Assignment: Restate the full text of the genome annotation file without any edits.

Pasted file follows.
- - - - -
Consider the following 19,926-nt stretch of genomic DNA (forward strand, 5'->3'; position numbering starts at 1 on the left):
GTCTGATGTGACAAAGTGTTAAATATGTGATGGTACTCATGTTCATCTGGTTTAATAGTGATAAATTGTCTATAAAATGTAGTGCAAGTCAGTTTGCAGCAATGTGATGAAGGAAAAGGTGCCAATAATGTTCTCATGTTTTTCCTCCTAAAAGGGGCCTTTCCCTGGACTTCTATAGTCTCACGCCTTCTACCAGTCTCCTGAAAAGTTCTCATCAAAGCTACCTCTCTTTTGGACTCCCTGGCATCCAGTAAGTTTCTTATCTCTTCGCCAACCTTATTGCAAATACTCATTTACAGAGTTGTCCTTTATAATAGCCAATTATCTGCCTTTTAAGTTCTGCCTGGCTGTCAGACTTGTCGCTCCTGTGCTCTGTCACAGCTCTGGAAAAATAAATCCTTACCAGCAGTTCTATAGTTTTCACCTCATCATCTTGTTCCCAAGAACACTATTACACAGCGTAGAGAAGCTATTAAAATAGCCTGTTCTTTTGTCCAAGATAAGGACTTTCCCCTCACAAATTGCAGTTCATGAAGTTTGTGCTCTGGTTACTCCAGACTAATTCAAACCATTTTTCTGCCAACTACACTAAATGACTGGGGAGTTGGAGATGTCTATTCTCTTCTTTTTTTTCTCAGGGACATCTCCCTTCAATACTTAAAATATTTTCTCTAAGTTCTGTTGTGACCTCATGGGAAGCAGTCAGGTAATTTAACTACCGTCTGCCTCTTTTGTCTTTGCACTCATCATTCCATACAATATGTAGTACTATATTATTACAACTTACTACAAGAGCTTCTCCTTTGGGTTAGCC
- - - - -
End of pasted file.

Consider the following 19,926-nt stretch of genomic DNA (forward strand, 5'->3'; position numbering starts at 1 on the left):
GTCTGATGTGACAAAGTGTTAAATATGTGATGGTACTCATGTTCATCTGGTTTAATAGTGATAAATTGTCTATAAAATGTAGTGCAAGTCAGTTTGCAGCAATGTGATGAAGGAAAAGGTGCCAATAATGTTCTCATGTTTTTCCTCCTAAAAGGGGCCTTTCCCTGGACTTCTATAGTCTCACGCCTTCTACCAGTCTCCTGAAAAGTTCTCATCAAAGCTACCTCTCTTTTGGACTCCCTGGCATCCAGTAAGTTTCTTATCTCTTCGCCAACCTTATTGCAAATACTCATTTACAGAGTTGTCCTTTATAATAGCCAATTATCTGCCTTTTAAGTTCTGCCTGGCTGTCAGACTTGTCGCTCCTGTGCTCTGTCACAGCTCTGGAAAAATAAATCCTTACCAGCAGTTCTATAGTTTTCACCTCATCATCTTGTTCCCAAGAACACTATTACACAGCGTAGAGAAGCTATTAAAATAGCCTGTTCTTTTGTCCAAGATAAGGACTTTCCCCTCACAAATTGCAGTTCATGAAGTTTGTGCTCTGGTTACTCCAGACTAATTCAAACCATTTTTCTGCCAACTACACTAAATGACTGGGGAGTTGGAGATGTCTATTCTCTTCTTTTTTTTCTCAGGGACATCTCCCTTCAATACTTAAAATATTTTCTCTAAGTTCTGTTGTGACCTCATGGGAAGCAGTCAGGTAATTTAACTACCGTCTGCCTCTTTTGTCTTTGCACTCATCATTCCATACAATATGTAGTACTATATTATTACAACTTACTACAAGAGCTTCTCCTTTGGGTTAGCC